Saturday, July 1, 2017

3 coordinated spacecraft will study Einstein-predicted gravitational waves in space in a new ESA mission with NASA - PHYSICS

ESA (the European Space Agency) has selected the Laser Interferometer Space Antenna (LISA) for its third large-class mission in the agency's Cosmic Vision science program. The three-spacecraft constellation is designed to study gravitational waves in space and is a concept long studied by both ESA and NASA.

ESA’s Science Program Committee announced the selection at a meeting on June 20. The mission will now be designed, budgeted and proposed for adoption before construction begins. LISA is expected to launch in 2034. NASA will be a partner with ESA in the design, development, operations and data analysis of the mission.

Gravitational radiation was predicted a century ago by Albert Einstein's general theory of relativity. Massive accelerating objects such as merging black holes produce waves of energy that ripple through the fabric of space and time. Indirect proof of the existence of these waves came in 1978, when subtle changes observed in the motion of a pair of orbiting neutron stars showed energy was leaving the system in an amount matching predictions of energy carried away by gravitational waves.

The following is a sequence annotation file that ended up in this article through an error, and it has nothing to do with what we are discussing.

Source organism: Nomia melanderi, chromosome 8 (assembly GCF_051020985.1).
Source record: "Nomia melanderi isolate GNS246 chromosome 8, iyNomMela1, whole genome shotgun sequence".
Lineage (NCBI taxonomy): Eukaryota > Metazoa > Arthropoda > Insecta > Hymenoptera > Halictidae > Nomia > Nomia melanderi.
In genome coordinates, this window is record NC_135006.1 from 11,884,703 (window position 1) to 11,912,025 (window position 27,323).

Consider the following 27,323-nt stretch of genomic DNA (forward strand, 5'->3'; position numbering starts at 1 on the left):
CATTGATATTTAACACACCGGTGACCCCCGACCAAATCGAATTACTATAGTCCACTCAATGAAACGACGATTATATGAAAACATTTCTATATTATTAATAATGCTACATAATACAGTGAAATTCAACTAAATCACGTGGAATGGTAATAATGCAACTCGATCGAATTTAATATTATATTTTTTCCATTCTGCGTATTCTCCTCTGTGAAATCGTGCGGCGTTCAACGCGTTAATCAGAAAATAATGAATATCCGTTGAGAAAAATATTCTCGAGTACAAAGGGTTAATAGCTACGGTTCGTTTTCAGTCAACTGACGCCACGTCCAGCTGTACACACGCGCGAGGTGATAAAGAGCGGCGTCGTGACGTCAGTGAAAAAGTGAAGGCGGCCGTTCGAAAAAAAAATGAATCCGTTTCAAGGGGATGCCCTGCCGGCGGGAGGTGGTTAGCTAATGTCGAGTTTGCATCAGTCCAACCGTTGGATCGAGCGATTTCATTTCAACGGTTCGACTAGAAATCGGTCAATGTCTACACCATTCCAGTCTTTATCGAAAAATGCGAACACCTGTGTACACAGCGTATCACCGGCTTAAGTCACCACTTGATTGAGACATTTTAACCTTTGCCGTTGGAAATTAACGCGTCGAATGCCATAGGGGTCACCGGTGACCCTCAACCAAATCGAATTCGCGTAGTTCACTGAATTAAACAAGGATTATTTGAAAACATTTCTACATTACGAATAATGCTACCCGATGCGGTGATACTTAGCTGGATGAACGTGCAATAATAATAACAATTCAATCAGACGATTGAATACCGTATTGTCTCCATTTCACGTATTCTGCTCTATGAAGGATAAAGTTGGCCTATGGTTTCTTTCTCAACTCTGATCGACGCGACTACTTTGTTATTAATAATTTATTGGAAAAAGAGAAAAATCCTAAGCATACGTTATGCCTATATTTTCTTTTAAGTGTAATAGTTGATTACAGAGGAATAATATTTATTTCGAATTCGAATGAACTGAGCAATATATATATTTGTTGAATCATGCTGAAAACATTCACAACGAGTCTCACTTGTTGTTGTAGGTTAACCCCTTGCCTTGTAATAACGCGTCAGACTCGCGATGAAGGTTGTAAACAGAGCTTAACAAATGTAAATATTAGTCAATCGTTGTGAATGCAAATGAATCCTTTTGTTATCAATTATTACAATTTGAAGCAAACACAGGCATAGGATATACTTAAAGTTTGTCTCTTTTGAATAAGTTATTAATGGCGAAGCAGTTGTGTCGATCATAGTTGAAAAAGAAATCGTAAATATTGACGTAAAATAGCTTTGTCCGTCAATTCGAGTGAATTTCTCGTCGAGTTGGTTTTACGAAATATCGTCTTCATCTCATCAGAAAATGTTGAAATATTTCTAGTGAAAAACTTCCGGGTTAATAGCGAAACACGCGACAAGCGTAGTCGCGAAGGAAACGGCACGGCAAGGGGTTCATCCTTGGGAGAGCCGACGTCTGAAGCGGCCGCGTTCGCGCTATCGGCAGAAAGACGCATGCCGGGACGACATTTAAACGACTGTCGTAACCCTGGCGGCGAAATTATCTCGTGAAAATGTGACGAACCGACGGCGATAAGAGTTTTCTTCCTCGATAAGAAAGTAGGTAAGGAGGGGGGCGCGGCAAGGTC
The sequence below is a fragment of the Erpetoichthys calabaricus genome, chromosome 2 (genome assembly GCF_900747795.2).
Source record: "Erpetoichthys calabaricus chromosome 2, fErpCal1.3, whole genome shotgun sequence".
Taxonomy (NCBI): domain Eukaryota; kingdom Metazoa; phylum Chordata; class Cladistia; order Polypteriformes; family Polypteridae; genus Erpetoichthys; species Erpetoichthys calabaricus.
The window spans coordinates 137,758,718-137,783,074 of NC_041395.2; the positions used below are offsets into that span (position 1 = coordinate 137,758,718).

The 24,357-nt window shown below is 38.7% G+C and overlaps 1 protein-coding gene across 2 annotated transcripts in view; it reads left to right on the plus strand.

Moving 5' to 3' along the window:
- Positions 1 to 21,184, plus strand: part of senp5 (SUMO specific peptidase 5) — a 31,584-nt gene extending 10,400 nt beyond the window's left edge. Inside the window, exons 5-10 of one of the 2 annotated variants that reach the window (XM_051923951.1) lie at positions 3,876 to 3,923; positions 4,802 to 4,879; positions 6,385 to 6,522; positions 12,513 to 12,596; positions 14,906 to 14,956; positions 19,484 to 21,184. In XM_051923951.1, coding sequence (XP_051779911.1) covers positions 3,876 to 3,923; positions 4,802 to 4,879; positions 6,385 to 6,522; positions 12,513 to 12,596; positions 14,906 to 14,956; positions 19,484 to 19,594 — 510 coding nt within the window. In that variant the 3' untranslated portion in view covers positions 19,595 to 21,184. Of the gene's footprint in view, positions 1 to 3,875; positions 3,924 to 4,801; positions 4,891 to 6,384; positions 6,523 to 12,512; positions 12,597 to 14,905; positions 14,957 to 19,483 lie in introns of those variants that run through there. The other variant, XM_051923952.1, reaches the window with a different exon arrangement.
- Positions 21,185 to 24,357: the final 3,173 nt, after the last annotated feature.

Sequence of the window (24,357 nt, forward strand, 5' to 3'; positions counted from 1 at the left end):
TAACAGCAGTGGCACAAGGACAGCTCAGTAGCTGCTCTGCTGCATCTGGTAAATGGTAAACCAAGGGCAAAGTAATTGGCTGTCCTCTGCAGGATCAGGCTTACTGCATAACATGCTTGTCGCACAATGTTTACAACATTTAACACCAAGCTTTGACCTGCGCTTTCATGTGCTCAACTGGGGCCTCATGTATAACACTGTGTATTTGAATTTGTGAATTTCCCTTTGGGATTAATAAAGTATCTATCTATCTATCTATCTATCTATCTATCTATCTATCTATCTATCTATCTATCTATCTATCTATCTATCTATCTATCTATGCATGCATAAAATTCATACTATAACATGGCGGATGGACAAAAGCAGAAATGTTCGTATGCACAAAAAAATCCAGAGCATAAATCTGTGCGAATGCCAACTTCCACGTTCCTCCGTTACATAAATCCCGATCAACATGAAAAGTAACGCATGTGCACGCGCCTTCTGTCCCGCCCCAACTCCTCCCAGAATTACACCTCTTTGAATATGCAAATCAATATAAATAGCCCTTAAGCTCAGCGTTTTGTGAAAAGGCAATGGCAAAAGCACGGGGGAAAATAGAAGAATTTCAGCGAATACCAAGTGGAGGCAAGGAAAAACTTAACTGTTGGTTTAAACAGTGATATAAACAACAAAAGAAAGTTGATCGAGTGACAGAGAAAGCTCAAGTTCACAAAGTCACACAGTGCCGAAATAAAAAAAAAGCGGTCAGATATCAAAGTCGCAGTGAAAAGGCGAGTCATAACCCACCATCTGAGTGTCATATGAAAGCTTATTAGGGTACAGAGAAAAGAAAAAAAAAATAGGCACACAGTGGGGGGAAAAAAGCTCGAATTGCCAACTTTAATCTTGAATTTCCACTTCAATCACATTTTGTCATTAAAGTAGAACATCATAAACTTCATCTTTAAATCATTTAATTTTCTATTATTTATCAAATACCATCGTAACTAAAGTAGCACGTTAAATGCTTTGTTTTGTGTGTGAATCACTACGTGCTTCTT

In September 2015, these waves were first directly detected by the National Science Foundation’s ground-based Laser Interferometer Gravitational-Wave Observatory (LIGO). The signal arose from the merger of two stellar-mass black holes located some 1.3 billion light-years away. Similar signals from other black hole mergers have since been detected.

Source and further reading:

Image: Merging black holes. Credit: ESA/C. Carreau

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